I still remember the first time I heard anything from Big K.R.I.T.
October 8, 2010. The scene was the parking lot of Great Mills High School in St. Mary’s County. My boy Trey, a fellow sports writer working for what my employer considered their competition said to me on Twitter earlier in the day “You GOTTA hear this Big K.R.I.T ‘Krit wuz here’ joint!”
I had seen people Tweeting the lyrics to “Country Shit” for weeks leading up to that Friday evening and I hadn’t heard it yet. So I said “I’m down, see you at the game.”
I sat in Trey’s ride and the first joint he played me was “No Wheaties,” and I dug the beat and KRIT’s athlete punchlines. Then Trey played the next song, which was “Something” and that soul sample grabbed me and wouldn’t let go, as well his honesty about everything from his place in the rap game to a relationship sans trust. Then he skipped back to the beginning and finally played “Country Shit.” I was GONE.
Since then, I’ve been a KRIT fan, downloaded EACH of his three free albums and just finished buying and downloading his major label debut Live From The Underground from iTunes.
I listened to the free stream on NPR Memorial Day so I knew what to expect and was ready to buy. Still need to put this to the test in the ride, but my early impressions after listening to it for a second time is that while it doesn’t have the EXACT same elements that made Krit Wuz Here, Return of 4Eva and 4Eva and a day such great albums, it doesn’t deviate too far from KRIT’s trademarks of top notch production and sampling, macking the ladies, riding in the finest of old school rides and honest introspection without whining. If anything, it sounds more disciplined to me.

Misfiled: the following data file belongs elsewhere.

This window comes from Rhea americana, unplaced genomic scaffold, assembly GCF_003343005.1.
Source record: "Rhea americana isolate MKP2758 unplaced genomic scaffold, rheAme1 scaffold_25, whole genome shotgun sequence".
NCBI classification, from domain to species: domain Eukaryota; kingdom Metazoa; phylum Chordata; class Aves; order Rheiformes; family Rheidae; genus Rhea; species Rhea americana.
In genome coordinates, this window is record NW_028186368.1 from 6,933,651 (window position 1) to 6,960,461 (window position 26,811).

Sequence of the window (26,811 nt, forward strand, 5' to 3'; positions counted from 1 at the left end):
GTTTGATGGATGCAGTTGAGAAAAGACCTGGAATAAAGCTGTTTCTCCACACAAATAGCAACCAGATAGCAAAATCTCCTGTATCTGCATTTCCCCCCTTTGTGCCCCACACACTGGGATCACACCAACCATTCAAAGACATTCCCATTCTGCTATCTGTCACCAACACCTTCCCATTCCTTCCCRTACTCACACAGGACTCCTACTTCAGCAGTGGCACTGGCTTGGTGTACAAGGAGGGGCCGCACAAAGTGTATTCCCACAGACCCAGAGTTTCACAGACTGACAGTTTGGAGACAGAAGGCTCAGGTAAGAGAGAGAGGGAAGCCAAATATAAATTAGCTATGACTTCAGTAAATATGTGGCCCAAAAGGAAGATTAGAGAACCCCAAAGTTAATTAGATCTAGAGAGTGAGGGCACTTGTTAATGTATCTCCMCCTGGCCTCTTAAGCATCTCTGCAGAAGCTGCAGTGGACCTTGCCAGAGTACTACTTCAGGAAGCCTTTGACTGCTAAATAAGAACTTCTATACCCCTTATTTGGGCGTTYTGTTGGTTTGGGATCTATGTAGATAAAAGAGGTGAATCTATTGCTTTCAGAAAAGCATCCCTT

There’s no shortage of trunk rattling heaters on the album (“Cool to be Southern,” “Money on the floor,” “My Sub Pt.2“ and “I got this” to name a few) but KRIT also gets deep on “Rich Dad, Poor Dad” and “Praying Man” and is at his Southern boy charming best on the Anthony Hamilton-assisted “Porchlight”.
The album is full of guest appearances (The legendary B.B. King, Bun B, Ludacris, Melanie Fiona, KRIT’s artist and friend Big Sant, Devin The Dude, 8-ball and MJG and 2chainz) but not so much that it doesn’t take away from KRIT has to say, which is an awful lot.
While many fans of the free albums might not be as crazy about this record, it’s still a very solid national introduction to a Mississippi MC/producer whose style harkens back to the Southern Rap era that everyone from Atlanta to Texas speaks of with so much love and respect.